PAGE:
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  • Writer's pictureThe Bald Believer

I Love A Rainy Night

Psalm 29:1–4

A Psalm of David.

1Give unto the Lord, O ye mighty, Give unto the Lord glory and strength. 2Give unto the Lord the glory due unto his name; Worship the Lord in the beauty of holiness. 3The voice of the Lord is upon the waters: The God of glory thundereth: The Lord is upon many waters. 4The voice of the Lord is powerful; The voice of the Lord is full of majesty.

Anyone familiar with my family knows my mom is fun and quirky. When I was young, we listened to a lot of country radio, and a guy named Eddie Rabbit was popular, but for some reason, my mom couldn't stand his songs. The reason for her repulsion wasn't what you might expect; it had nothing to do with his voice, the lyrics, or the melody of his music; it was his shirts. My mom disliked this dude's music because he didn't button much of his shirt and showed off his chest hair.

Ok, before I get in any more trouble, let me get to the point.

I remember many a car ride with 570 am - WWNC radio blaring when ole Mr. Rabbit would start singing his biggest hit, "I Love A Rainy Night." I would turn the knob, crank up the volume, and flash a big grin as I watched my momma's frustration. (By the way, I have since come to believe that she was playing into the joke and wasn't nearly as upset over the chest hair as she pretended). I chuckled at this recollection this morning while reading this Psalm and replayed that song in my head.

I love a rainy night. I love a rainy night. I love to hear the thunder, Watch the lightnin' when it lights up the skies. You know it makes me feel good.

Why did this memory come to mind? Let me explain.

Psalm 29 often repeats the phrase, "the voice of the Lord." His voice is compared to waters and thunder. I read a few commentators that said that the early Christians would read this Psalm to their children during a storm. Look at what Charles Spurgeon said about it,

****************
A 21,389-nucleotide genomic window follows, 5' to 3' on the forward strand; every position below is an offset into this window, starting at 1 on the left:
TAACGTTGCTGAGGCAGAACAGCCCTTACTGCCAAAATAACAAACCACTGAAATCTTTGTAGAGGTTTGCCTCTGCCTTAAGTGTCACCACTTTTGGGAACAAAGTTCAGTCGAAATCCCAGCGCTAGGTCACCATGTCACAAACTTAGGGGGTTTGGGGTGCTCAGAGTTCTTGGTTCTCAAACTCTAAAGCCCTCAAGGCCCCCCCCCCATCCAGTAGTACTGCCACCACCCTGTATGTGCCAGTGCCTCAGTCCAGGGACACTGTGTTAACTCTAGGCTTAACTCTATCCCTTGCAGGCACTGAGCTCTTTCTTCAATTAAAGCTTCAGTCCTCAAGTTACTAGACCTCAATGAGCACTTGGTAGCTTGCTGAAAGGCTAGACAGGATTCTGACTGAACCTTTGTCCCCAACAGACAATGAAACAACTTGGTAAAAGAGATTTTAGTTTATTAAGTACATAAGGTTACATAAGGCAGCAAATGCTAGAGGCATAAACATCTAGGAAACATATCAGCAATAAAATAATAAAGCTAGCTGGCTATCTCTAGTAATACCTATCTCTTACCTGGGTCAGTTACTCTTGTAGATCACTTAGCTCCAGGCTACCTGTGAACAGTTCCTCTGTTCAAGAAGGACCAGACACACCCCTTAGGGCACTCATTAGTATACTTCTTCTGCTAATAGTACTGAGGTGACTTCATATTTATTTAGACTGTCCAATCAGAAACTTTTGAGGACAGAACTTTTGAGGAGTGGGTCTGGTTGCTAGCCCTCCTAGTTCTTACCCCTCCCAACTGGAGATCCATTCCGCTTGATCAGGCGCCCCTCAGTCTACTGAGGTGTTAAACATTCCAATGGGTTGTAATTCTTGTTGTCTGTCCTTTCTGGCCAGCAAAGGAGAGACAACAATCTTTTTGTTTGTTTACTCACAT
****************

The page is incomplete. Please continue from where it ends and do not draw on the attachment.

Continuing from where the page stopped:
Just as the eighth Psalm is to be read by moonlight, when the stars are bright, as the nineteenth needs the rays of the rising sun to bring out its beauty, so this can be best rehearsed beneath the black wing of tempest, by the glare of the lightning, or amid that dubious dusk which heralds the war of elements. The verses march to the tune of thunderbolts. God is everywhere conspicuous, and all the earth is hushed by the majesty of his presence.[1]

The next time the rains fall, the lightning flashes and the thunderclaps behind the clouds, take the opportunity to think of the Creator and Controller of them and read this Psalm to his glory. Perhaps you might ask yourself, "could God be speaking through this storm?" Consider that he can speak through the literal storm but the figurative storms of your life. Let these drive you to the Bible for the ultimate revelation of what he has to say.

As you do all of this, you might even sing

I love a rainy night. I love a rainy night. I love to hear the thunder, Watch the lightnin' when it lights up the skies. You know it makes me feel good.

But please, for the sake of my momma, button your shirt all the way up as you do.

My 2021 Bible Reading Plan

February 26, 2021

[1] Spurgeon, C. H. (n.d.). The treasury of David: Psalms 27-57 (Vol. 2, p. 29). London; Edinburgh; New York: Marshall Brothers.

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